Financial Transactions and Reporting

Financial transactions and reporting can help businesses track money coming out and in, control debt, adhere to tax laws, and much more. Financial reporting is not the most exciting part of running a business, but it’s important to make sure everything is accurate and up-to-date.

A financial transaction is an agreement that affects the financial affairs of two people or entities. There are four types of financial transactions: sales, purchases and receipts. Payments are also accepted. These types of financial transactions are recorded using the cash method or accrual accounting. They should be accompanied by supporting documents.

The process of substantiation is vital for the accuracy of externally audited financial statements as well as internal management reporting. The process of confirming that a transaction is properly documented, recorded and approved helps Drexel create reliable and accurate reports, free of any material mistakes.

In addition to the financial amounts involved, financial transactions must be documented with the who the, what, when, where and why details. The substantiation process makes sure that the transaction is in line with the guidelines and policies that are set by the team of research accounting services and follows the guidelines of federal agencies as well as private sponsors.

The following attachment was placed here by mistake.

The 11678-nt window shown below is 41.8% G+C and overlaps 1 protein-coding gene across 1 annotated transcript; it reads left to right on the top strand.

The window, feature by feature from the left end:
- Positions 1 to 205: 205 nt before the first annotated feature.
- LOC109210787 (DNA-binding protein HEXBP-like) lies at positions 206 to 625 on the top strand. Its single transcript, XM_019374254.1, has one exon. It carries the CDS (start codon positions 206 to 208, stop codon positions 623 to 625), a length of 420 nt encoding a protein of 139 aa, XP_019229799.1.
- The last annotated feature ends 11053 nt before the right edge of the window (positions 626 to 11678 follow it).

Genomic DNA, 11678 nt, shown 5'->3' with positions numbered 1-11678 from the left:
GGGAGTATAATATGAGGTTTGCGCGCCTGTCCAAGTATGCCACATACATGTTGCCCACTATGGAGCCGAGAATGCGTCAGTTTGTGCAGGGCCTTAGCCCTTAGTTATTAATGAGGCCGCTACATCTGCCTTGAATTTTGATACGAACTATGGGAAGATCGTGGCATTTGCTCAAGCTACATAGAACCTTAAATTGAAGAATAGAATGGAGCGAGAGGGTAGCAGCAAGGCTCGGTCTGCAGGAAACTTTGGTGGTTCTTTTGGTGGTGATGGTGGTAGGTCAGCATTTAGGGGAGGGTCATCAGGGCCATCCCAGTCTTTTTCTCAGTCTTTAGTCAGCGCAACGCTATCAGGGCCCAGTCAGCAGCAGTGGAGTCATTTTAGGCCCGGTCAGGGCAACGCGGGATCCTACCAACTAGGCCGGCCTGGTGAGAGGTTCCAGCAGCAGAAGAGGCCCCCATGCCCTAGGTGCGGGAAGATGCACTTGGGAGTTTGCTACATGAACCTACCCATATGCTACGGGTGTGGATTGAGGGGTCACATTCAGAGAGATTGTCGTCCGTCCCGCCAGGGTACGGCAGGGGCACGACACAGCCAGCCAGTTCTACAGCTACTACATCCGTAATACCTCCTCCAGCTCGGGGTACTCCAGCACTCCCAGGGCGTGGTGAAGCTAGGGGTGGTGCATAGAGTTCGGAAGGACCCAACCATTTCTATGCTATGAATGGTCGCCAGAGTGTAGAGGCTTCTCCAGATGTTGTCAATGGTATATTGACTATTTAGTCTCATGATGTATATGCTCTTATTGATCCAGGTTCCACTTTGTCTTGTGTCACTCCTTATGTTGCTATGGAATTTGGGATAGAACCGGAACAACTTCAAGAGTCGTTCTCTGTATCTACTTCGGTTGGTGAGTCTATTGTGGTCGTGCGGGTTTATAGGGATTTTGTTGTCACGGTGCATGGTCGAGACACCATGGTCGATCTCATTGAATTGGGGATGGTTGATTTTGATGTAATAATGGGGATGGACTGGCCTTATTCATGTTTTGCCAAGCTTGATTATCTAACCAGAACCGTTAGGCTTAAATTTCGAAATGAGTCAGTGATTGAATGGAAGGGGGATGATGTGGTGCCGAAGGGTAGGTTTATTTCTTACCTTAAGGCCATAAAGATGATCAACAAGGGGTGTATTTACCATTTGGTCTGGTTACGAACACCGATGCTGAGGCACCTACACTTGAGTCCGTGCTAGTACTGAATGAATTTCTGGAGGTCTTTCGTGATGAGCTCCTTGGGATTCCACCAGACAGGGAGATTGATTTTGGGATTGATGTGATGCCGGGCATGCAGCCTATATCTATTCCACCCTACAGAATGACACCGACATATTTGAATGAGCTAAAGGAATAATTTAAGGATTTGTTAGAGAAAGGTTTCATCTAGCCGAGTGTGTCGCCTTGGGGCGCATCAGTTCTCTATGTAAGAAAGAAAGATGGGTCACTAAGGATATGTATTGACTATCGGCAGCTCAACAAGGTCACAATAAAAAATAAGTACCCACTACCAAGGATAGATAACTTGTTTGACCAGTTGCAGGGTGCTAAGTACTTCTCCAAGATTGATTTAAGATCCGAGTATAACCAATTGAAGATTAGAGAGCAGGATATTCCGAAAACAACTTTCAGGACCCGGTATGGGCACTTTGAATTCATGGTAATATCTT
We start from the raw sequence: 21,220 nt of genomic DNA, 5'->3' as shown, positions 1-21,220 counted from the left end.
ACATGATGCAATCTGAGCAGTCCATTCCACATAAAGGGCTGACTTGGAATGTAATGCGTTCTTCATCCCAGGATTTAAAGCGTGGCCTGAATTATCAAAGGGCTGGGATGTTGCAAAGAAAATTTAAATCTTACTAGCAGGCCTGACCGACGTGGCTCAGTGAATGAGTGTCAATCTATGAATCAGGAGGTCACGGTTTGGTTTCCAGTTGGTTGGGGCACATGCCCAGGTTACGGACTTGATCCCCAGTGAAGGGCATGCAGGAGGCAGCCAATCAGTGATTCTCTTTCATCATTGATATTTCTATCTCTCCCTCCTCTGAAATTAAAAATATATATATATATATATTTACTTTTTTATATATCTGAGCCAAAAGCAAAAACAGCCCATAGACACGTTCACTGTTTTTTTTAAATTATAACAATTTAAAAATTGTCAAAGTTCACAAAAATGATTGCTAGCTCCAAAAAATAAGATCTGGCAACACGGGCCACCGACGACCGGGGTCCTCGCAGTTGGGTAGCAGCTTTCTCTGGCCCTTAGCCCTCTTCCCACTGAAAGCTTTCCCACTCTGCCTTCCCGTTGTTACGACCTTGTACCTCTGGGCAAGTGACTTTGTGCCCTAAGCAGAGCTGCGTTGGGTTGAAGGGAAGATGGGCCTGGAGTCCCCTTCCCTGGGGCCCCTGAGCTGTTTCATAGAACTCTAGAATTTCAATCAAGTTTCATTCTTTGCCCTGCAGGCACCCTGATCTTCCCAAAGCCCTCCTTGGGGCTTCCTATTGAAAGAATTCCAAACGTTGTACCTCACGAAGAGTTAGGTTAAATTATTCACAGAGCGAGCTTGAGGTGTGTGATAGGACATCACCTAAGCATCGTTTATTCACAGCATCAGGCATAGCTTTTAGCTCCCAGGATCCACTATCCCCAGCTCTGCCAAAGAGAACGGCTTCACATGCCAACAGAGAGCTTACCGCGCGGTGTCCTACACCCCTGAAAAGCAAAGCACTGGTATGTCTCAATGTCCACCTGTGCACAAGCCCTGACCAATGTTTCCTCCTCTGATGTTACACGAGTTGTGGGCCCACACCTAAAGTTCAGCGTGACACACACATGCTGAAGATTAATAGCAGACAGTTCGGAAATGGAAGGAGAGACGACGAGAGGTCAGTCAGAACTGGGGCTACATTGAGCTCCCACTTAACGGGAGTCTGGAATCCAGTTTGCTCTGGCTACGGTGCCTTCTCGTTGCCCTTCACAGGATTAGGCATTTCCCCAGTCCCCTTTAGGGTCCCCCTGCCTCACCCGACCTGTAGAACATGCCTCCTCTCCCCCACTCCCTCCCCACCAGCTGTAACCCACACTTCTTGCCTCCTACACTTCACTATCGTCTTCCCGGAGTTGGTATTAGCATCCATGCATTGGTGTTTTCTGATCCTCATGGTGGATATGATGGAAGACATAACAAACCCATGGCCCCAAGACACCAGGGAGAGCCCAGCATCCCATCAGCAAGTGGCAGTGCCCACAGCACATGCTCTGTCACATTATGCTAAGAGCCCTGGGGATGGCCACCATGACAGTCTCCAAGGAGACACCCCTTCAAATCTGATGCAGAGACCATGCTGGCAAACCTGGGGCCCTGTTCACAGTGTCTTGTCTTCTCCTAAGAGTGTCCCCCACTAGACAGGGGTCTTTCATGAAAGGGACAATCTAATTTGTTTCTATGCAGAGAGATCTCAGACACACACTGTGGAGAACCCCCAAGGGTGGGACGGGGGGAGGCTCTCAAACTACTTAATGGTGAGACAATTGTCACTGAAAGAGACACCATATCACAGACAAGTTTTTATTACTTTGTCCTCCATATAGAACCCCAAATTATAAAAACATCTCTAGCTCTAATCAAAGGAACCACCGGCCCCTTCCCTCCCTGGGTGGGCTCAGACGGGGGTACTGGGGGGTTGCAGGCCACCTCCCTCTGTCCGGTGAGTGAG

The Kuali Financial System provides tools to confirm the accuracy of any particular transaction. This includes the Transaction Detail Report (TDR) and the Budget Adjustment Report (BA). The BA report lists pending transactions in the General Ledger with dollar amounts indicated with D (debits) or C (credits). The Budget Adjustment Report is also a great way to identify unusual activities and reconcile differences between the amount of revenue and expenses which are recorded in your department’s expense accounts as well as on the Budget Verification Report.